Does your mouth ever get you in trouble?
I love to talk! I mean, honestly, I love to sit and have conversations with others, to find out what makes them tick, to hear what’s on their hearts, to engage in meaningful exchange of words and ideas. But, boy, can my mouth get me in trouble, too!
Here’s another blog post I wrote on this topic: Pey–Three Tips for Wise Speech.
Sometimes, I am misunderstood; sometimes I am too honest; sometimes I speak before I think. Sometimes I am just plain critical and negative. Sometimes my pride gets the better of me. Sometimes my feelings direct my words. And sometimes I just get stupid and say things that I don’t even really mean.
The Bible doesn’t fail to speak on this topic. I love what James had to say about the tongue.
“With the tongue we praise our Lord and Father, and with it we curse men, who have been made in God’s likeness. Out of the same mouth come praise and cursing. My brothers, this should not be” (James 3:9-10, NIV).
Well, don’t hold back on us, James. That is probably the most convicting passage to me about the tongue, because it’s so easy to praise God one minute and then get caught up in an ungodly conversation the next. But, oh, so wrong.
What makes me want to love on Jesus and then hate on my brother or sister? Let’s see what Jesus had to say.
“For out of the overflow of the heart the mouth speaks. The good man brings good things out of the good stored up in him, and the evil man brings evil things out of the evil stored up in him. But I tell you that men will have to give account on the day of judgment for every careless word they have spoken” (Matthew 12:34-36).
Wow. Could it be that my mouth problem is really a heart problem? Could there be some area of my heart that is not right with God? We think we know our hearts, but Jeremiah said we really don’t.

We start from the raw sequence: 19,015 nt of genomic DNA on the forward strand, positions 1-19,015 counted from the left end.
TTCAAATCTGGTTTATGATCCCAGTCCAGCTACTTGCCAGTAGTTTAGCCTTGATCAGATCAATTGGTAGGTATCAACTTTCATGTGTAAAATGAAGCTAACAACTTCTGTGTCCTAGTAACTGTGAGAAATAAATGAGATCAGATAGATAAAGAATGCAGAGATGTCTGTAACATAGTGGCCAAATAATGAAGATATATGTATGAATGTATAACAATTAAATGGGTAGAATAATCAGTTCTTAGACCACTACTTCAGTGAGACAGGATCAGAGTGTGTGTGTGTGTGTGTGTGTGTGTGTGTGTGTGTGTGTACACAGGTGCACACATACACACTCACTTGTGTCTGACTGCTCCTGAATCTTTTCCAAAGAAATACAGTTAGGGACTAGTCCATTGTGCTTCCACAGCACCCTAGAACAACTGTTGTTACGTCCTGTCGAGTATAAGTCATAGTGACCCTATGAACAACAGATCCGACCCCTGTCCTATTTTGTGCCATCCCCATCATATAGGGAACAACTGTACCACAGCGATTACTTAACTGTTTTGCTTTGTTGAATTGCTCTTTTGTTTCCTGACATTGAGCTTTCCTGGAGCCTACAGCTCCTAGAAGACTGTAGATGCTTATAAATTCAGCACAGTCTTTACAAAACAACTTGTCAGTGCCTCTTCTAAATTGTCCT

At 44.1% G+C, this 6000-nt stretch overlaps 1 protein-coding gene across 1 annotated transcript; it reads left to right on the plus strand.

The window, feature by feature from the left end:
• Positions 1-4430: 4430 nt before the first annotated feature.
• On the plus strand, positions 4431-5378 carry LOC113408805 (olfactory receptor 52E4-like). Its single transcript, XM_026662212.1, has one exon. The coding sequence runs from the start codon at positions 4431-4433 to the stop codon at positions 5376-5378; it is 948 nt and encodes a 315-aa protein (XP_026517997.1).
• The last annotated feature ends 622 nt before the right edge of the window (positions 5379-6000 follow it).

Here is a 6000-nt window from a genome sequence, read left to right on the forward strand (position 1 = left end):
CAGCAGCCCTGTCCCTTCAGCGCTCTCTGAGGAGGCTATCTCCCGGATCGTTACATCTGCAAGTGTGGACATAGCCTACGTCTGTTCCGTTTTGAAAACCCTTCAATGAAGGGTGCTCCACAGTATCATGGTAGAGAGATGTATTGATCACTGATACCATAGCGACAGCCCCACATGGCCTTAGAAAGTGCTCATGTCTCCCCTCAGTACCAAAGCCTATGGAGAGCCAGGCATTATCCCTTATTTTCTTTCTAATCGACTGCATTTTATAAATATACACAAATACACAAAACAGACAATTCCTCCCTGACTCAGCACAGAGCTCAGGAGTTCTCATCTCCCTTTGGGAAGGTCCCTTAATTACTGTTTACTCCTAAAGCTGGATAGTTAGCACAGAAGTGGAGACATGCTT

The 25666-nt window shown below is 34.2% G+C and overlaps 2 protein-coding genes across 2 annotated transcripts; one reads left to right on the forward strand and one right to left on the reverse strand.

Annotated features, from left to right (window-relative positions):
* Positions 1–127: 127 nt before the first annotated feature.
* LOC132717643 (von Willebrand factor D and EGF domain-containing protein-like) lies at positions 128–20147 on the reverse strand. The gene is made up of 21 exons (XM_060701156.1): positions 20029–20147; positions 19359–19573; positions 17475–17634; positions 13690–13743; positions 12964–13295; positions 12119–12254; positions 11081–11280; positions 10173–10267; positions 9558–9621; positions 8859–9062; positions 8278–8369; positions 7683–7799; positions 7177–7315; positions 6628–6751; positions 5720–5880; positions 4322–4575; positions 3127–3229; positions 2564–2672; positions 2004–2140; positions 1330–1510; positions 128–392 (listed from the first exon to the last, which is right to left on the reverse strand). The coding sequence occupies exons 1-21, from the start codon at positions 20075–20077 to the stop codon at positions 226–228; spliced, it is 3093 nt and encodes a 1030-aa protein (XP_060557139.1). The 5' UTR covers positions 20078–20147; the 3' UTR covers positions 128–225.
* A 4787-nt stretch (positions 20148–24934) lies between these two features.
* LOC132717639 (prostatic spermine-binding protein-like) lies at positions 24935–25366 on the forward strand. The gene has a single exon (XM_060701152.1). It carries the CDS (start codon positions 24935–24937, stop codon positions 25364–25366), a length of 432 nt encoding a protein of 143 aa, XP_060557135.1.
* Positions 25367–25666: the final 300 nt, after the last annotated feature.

“The heart is deceitful above all things and beyond cure. Who can understand it?” (Jeremiah 17:9).
Jeremiah is asking a rhetorical question, but it does have an answer. Jesus alone can really know our hearts. That’s why we need Him to show us daily what is in our hearts. That’s what David asked God to do.
“Before a word is on my tongue, you know it completely, O Lord” (Psalm 139:4).
“Search me, O God, and know my heart; test me and know my anxious thoughts. See if there is any offensive way in me, and lead me in the way everlasting” (Psalm 139: 23-24).
Like David, we need to spend time being QUIET before the Lord every day, asking God to search our hearts and show us anything that is not of Him. The Lord can reveal those areas of pride, insecurity, judgment, or even hate that would lead us to unholy speech. We can pray a prayer like this one:
“Set a guard over my mouth, O Lord; keep watch over the door of my lips. Let not my heart be drawn to what is evil” (Psalm 141:3-4a).
If we know that we have a problem with a hasty tongue, then we can find Scriptures that encourage us to think before we speak and put them on note cards. We can them work on memorizing them, for Psalm 119:11 says that we can hide God’s Word in our hearts that we might not sin against Him. We can tuck these Scripture cards in our Bibles as bookmarks, in our purses to read while standing in the checkout or waiting at the doctor’s office. We can post them on our mirrors, microwaves, and bulletin boards–any place where we can see them daily.
Having God’s Word in our hearts and on our minds will transform us so that our mouth will reflect the truth: We are saved by grace, and God is able to work in us to make us what He wants us to be–witnesses of His glory.
“May God himself, the God of peace, sanctify you through and through. May your whole spirit, soul, and body be kept blameless at the coming of our Lord Jesus Christ. The one who calls you is faithful and he will do it” (1 Thessalonians 5:24).
God’s Word has the power to change us. Thank God.